Sol Stein Reveals Why Novels Are Rejected
The Essential Difference between Novels and Nonfiction
Why Do People Read Books?
People have many reasons for reading books. In broadest terms, novels and nonfiction have different functions based on what readers want to experience. Sol Stein defines the difference this way:
Nonfiction conveys information. Fiction evokes emotion. Because the intended results are so different, the mind-sets required for writing fiction and nonfiction are different.
In other words, good nonfiction gives you facts and good fiction gives you emotional experiences.
Why Read Novels?
People read novels for many reasons.
One reason might be reading fiction to escape temporarily from current life experience. Novels can take readers into new places, situations, or even new worlds.
Another possible reason for reading novels is loneliness. Readers can ease their loneliness by becoming involved in the lives of fictional characters.
Another important reason is to be entertained. It's fun, interesting, and entertaining.
When Writers Distract
When writers provide information rather than an emotional experience, they have crossed the boundary between fiction and nonfiction. This is how Sol Stein describes this distraction:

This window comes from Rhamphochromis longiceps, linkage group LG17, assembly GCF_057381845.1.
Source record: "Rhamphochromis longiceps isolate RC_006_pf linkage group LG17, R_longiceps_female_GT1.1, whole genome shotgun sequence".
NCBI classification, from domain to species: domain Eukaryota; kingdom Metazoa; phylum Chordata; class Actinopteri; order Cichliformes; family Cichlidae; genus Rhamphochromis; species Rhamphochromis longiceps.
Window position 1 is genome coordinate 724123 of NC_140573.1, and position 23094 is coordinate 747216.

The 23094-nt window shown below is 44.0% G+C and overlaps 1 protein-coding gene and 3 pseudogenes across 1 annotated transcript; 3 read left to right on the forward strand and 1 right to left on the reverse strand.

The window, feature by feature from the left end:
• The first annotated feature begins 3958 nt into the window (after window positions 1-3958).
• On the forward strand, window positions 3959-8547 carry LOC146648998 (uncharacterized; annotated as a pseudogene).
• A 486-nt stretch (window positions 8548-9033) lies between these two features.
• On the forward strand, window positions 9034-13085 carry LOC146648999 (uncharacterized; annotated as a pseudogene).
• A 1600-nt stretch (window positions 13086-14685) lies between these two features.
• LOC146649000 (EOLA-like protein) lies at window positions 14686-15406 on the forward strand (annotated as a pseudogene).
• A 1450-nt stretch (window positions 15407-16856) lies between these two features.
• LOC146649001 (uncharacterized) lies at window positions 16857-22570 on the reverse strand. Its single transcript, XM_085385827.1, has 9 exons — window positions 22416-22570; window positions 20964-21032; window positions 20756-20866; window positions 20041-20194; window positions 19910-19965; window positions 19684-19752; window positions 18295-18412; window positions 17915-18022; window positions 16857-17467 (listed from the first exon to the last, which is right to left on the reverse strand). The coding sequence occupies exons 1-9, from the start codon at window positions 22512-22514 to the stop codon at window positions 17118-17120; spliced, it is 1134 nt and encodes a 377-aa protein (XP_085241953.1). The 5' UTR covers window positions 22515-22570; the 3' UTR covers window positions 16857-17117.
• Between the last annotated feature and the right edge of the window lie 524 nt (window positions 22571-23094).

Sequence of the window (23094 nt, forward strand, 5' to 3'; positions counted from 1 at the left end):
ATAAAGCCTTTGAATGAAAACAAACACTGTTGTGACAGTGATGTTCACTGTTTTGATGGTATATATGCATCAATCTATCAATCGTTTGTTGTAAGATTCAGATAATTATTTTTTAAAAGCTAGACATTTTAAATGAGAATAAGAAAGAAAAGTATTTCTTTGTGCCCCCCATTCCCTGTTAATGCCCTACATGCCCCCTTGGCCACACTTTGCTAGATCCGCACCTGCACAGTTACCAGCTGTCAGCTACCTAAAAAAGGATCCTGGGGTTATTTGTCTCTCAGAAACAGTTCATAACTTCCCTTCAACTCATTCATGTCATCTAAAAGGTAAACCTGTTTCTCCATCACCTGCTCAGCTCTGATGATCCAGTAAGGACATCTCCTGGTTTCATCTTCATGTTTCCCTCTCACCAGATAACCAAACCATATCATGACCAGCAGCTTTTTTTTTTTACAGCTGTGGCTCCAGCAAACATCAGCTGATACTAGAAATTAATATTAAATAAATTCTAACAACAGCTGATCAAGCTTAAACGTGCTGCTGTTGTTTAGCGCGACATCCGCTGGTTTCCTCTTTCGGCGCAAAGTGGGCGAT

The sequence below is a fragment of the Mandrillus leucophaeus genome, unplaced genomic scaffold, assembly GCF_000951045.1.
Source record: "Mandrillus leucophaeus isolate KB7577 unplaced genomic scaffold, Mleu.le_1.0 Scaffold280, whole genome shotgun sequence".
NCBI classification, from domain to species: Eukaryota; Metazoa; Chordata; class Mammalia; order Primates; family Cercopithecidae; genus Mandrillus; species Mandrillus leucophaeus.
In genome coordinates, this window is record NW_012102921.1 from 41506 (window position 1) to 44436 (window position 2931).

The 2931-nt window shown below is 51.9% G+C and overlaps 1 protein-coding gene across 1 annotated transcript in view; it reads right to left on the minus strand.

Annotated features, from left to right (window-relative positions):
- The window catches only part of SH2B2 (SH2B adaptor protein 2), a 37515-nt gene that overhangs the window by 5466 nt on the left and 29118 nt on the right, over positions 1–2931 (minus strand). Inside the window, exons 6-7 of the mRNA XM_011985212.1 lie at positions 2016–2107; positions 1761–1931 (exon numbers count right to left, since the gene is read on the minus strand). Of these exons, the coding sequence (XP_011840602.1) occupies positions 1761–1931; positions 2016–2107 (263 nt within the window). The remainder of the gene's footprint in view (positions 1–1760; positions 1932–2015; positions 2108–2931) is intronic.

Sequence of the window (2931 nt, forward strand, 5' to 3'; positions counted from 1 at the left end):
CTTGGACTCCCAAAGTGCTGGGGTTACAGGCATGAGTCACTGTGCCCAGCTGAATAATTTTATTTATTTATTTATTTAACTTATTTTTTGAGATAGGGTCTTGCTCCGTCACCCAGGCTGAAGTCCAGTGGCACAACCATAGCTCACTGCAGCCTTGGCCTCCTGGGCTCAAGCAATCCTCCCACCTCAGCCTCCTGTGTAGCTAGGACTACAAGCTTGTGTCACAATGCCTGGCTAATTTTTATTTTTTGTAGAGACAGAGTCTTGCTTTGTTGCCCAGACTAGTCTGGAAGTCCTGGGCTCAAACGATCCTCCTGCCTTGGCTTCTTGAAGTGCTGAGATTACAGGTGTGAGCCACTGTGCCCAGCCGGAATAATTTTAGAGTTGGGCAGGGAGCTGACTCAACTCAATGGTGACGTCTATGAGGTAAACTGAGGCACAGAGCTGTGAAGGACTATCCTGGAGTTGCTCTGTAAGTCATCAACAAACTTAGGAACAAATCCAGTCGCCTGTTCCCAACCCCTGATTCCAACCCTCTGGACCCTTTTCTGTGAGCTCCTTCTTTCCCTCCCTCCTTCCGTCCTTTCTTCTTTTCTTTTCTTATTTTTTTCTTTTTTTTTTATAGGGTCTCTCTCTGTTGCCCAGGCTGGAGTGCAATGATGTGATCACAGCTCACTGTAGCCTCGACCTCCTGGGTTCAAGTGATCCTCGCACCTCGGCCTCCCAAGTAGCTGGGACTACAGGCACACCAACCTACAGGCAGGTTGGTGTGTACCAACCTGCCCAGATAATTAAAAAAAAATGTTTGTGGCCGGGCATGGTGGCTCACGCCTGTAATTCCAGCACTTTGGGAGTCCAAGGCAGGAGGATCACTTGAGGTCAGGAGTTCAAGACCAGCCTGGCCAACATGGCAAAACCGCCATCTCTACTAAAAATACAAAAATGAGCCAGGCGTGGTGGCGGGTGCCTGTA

In fiction, when information obtrudes the experience of the story pauses. Raw information comes across as an interruption, the author filling in.
The fiction writer must avoid anything that distracts from the experience even momentarily. A failure to understand this difference between nonfiction and fiction is a major reason for the rejection of novels.
Whether your own intention is to write fiction, nonfiction, or both, Sol Stein's description of the fundamental distinction between information and emotions provides valuable insight about the the craft of writing books. Knowing this can be the essential difference between a published novel and a rejected novel.
About Stein on Writing
Stein on Writing provides immediately useful advice for all writers of fiction and nonfiction, whether they are newcomers or old hands, students or instructors, amateurs or professionals. As the always clear and direct Stein explains here, "This is not a book of theory. It is a book of usable solutions--how to fix writing that is flawed, how to improve writing that is good, how to create interesting writing in the first place." With examples from bestsellers as well as from students' drafts, Stein offers detailed sections on characterization, dialogue, pacing, flashbacks, trimming away flabby wording, the so-called "triage" method of revision, using the techniques of fiction to enliven nonfiction, and more.
Book Writing Made Simple 3-in-1: How to Write a Book the Simple Way is for people who are confused about how to write and publish their own books.
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